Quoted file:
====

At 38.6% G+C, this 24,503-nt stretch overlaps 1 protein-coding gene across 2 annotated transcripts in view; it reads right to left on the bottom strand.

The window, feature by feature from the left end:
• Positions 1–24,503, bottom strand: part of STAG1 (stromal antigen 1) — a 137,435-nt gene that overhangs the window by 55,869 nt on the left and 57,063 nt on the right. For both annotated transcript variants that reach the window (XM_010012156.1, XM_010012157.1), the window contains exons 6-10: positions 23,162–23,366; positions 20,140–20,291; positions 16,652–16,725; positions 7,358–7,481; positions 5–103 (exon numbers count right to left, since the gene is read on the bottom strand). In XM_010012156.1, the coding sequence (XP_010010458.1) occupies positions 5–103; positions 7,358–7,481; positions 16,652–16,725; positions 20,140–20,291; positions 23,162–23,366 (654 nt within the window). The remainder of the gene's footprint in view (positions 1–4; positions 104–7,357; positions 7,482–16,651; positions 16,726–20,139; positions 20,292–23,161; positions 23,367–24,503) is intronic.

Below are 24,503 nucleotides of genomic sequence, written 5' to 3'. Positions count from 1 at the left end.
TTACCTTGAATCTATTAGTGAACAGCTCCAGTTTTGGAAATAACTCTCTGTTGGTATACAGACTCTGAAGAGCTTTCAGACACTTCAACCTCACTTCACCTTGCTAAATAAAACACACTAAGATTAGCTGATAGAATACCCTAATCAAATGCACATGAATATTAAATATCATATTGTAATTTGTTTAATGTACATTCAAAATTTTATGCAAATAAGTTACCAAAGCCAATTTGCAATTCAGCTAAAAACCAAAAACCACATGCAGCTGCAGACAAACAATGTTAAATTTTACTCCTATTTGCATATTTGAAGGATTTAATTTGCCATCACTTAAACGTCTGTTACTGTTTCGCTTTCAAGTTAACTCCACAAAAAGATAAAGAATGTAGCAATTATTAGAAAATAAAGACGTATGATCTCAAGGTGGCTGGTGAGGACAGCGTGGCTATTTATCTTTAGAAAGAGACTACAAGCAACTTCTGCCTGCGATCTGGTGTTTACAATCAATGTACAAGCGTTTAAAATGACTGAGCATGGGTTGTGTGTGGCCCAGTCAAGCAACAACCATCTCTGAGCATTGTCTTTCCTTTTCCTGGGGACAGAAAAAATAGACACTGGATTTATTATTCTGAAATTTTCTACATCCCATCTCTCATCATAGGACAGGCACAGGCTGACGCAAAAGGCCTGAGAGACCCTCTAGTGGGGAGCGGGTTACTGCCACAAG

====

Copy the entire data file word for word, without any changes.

At 38.6% G+C, this 24,503-nt stretch overlaps 1 protein-coding gene across 2 annotated transcripts in view; it reads right to left on the bottom strand.

The window, feature by feature from the left end:
• Positions 1–24,503, bottom strand: part of STAG1 (stromal antigen 1) — a 137,435-nt gene that overhangs the window by 55,869 nt on the left and 57,063 nt on the right. For both annotated transcript variants that reach the window (XM_010012156.1, XM_010012157.1), the window contains exons 6-10: positions 23,162–23,366; positions 20,140–20,291; positions 16,652–16,725; positions 7,358–7,481; positions 5–103 (exon numbers count right to left, since the gene is read on the bottom strand). In XM_010012156.1, the coding sequence (XP_010010458.1) occupies positions 5–103; positions 7,358–7,481; positions 16,652–16,725; positions 20,140–20,291; positions 23,162–23,366 (654 nt within the window). The remainder of the gene's footprint in view (positions 1–4; positions 104–7,357; positions 7,482–16,651; positions 16,726–20,139; positions 20,292–23,161; positions 23,367–24,503) is intronic.

Below are 24,503 nucleotides of genomic sequence, written 5' to 3'. Positions count from 1 at the left end.
TTACCTTGAATCTATTAGTGAACAGCTCCAGTTTTGGAAATAACTCTCTGTTGGTATACAGACTCTGAAGAGCTTTCAGACACTTCAACCTCACTTCACCTTGCTAAATAAAACACACTAAGATTAGCTGATAGAATACCCTAATCAAATGCACATGAATATTAAATATCATATTGTAATTTGTTTAATGTACATTCAAAATTTTATGCAAATAAGTTACCAAAGCCAATTTGCAATTCAGCTAAAAACCAAAAACCACATGCAGCTGCAGACAAACAATGTTAAATTTTACTCCTATTTGCATATTTGAAGGATTTAATTTGCCATCACTTAAACGTCTGTTACTGTTTCGCTTTCAAGTTAACTCCACAAAAAGATAAAGAATGTAGCAATTATTAGAAAATAAAGACGTATGATCTCAAGGTGGCTGGTGAGGACAGCGTGGCTATTTATCTTTAGAAAGAGACTACAAGCAACTTCTGCCTGCGATCTGGTGTTTACAATCAATGTACAAGCGTTTAAAATGACTGAGCATGGGTTGTGTGTGGCCCAGTCAAGCAACAACCATCTCTGAGCATTGTCTTTCCTTTTCCTGGGGACAGAAAAAATAGACACTGGATTTATTATTCTGAAATTTTCTACATCCCATCTCTCATCATAGGACAGGCACAGGCTGACGCAAAAGGCCTGAGAGACCCTCTAGTGGGGAGCGGGTTACTGCCACAAG